Title

Gulf of Mexico (GoM) Bottom Sediments and Depositional Processes: A Baseline for Future Oil Spills

Document Type

Book Chapter

Publication Date

2020

Keywords

Sediments, Geochronology, Sedimentary processes

Digital Object Identifier (DOI)

https://doi.org//10.1007/978-3-030-12963-7_5

Abstract

The deposition/accumulation of oil on the seafloor is heavily influenced by sediment/texture/composition and sedimentary processes/accumulation rates. The objective of this chapter is to provide a baseline of Gulf of Mexico sediment types and transport/depositional processes to help guide managers where oiled sediments may be expected to be deposited and potentially accumulate on the seafloor in the event of a future oil spill. Based solely on sediments/processes/accumulation rates, regions most vulnerable to oil deposition/accumulation include the deep eastern basin, followed by the western/southwestern basin, and north and west continental margins. The least vulnerable regions include the northwest Cuban shelf and the carbonate-dominated west Florida shelf and Campeche Bank. This is intended to be used as a general, “first cut” tool and does not consider local variations in sediments/processes.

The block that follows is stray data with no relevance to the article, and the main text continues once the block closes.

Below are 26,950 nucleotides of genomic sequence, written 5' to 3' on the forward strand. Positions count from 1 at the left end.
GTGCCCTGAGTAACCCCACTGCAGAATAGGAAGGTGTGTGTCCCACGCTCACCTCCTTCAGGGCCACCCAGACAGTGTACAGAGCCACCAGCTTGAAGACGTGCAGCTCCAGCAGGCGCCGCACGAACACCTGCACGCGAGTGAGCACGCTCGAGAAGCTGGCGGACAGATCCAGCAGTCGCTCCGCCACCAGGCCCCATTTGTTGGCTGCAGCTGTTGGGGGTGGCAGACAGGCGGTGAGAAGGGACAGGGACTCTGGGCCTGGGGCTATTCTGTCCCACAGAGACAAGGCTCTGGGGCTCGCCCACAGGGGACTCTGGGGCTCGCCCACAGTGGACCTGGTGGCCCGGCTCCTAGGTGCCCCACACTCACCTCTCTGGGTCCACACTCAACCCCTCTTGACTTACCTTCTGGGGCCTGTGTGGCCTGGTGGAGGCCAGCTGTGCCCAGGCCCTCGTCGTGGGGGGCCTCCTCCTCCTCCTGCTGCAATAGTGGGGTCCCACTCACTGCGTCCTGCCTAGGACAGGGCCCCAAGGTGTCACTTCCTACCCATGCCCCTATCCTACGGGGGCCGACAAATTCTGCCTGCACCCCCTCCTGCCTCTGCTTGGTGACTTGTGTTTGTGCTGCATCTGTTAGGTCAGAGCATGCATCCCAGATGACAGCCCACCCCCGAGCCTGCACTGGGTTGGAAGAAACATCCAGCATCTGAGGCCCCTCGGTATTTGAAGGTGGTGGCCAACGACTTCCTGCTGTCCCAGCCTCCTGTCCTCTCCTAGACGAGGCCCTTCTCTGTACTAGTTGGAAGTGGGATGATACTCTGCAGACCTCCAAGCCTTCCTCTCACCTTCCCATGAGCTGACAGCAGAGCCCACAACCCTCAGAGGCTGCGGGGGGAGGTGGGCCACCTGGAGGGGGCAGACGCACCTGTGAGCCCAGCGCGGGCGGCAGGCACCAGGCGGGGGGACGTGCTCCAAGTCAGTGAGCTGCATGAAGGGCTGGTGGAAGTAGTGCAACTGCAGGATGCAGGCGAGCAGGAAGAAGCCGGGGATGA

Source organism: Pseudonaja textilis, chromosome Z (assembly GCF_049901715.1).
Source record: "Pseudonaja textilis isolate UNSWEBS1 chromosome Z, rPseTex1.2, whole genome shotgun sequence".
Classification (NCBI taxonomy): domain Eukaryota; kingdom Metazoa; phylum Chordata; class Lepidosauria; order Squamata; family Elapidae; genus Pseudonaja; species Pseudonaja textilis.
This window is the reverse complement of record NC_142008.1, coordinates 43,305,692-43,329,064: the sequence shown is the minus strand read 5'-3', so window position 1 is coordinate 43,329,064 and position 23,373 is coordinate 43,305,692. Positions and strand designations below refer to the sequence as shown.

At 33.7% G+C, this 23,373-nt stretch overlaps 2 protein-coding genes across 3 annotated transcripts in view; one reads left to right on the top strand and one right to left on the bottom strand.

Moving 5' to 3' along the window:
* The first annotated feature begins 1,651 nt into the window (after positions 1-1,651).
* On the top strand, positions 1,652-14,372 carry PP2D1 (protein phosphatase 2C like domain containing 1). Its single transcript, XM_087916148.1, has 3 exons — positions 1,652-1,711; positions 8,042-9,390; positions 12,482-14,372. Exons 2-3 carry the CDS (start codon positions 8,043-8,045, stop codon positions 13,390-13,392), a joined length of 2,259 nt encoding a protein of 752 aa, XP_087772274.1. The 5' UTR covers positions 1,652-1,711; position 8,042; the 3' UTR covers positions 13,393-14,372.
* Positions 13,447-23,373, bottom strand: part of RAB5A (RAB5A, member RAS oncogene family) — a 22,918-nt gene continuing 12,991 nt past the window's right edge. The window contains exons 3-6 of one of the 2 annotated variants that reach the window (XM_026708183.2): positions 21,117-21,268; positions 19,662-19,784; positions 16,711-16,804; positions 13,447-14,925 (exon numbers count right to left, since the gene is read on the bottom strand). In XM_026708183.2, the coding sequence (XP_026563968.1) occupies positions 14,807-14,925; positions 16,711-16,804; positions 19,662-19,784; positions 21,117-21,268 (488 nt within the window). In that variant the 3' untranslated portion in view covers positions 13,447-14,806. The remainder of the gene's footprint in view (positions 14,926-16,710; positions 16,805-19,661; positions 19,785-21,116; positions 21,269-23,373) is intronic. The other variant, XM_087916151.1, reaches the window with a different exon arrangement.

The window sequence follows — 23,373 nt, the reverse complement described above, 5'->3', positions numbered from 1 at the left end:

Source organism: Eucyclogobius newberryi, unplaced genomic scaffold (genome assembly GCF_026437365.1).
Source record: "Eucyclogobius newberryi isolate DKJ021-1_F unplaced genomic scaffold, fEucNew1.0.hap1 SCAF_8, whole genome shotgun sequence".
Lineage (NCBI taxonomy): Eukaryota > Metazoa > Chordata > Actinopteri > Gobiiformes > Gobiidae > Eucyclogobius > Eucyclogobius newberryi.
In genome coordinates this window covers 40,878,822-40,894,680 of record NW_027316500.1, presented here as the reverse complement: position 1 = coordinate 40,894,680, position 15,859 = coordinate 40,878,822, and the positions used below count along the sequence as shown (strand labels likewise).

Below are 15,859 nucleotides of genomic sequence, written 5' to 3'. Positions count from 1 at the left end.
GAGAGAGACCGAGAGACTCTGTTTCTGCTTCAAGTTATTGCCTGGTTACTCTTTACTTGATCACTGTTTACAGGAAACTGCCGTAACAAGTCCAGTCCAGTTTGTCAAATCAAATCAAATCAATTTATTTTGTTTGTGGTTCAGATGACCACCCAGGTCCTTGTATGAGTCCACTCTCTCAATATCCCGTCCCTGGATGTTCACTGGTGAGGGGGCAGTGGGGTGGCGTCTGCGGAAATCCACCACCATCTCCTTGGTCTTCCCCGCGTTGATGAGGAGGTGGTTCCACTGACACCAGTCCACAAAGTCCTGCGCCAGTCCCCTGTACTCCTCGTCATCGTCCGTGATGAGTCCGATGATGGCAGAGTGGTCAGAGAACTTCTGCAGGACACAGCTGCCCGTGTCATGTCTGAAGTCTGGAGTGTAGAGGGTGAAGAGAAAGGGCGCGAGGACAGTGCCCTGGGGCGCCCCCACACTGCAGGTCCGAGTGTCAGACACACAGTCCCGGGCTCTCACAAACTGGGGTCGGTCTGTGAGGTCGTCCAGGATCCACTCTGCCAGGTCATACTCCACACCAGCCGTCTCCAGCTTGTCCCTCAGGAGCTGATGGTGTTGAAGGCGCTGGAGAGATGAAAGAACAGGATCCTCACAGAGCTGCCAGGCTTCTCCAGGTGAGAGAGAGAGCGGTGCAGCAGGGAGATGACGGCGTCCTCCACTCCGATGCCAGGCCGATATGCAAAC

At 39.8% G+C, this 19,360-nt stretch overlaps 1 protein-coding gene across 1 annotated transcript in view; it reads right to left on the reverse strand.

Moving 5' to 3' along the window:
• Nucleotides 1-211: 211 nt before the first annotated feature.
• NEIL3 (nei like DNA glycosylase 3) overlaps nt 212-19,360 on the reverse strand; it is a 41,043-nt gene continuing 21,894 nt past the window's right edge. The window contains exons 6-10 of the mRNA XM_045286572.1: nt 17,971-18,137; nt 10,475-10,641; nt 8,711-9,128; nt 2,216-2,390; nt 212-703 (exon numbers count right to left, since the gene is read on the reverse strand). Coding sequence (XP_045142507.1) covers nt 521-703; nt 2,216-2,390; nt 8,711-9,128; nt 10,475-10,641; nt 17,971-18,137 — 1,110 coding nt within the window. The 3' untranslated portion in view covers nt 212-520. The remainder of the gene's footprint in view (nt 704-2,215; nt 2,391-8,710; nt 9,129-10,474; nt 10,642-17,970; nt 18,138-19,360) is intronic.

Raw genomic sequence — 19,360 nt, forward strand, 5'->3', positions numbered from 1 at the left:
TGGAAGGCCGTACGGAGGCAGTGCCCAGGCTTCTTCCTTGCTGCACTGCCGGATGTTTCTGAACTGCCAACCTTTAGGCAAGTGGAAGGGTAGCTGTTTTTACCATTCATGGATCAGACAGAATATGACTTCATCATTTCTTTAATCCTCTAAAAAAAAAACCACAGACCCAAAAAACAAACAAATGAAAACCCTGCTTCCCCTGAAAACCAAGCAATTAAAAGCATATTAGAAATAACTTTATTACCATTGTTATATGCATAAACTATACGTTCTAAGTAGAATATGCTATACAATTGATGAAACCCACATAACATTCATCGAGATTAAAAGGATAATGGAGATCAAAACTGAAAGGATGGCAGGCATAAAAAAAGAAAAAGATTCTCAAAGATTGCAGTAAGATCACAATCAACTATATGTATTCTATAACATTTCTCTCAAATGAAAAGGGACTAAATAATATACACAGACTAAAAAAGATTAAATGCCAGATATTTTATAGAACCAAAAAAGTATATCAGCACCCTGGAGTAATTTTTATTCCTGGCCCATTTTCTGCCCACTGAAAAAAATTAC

Was this content written or created while at USF?

Yes

Citation / Publisher Attribution

Gulf of Mexico (GoM) Bottom Sediments and Depositional Processes: A Baseline for Future Oil Spills, in S. A. Murawski, C. H. Ainsworth, S. Gilbert, D. J. Hollander, C. B. Paris, M. Schlüter and D. L. Wetzel (Eds.), Scenarios and Responses to Future Deep Oil Spills: Fighting the Next War, Springer, p. 75-95

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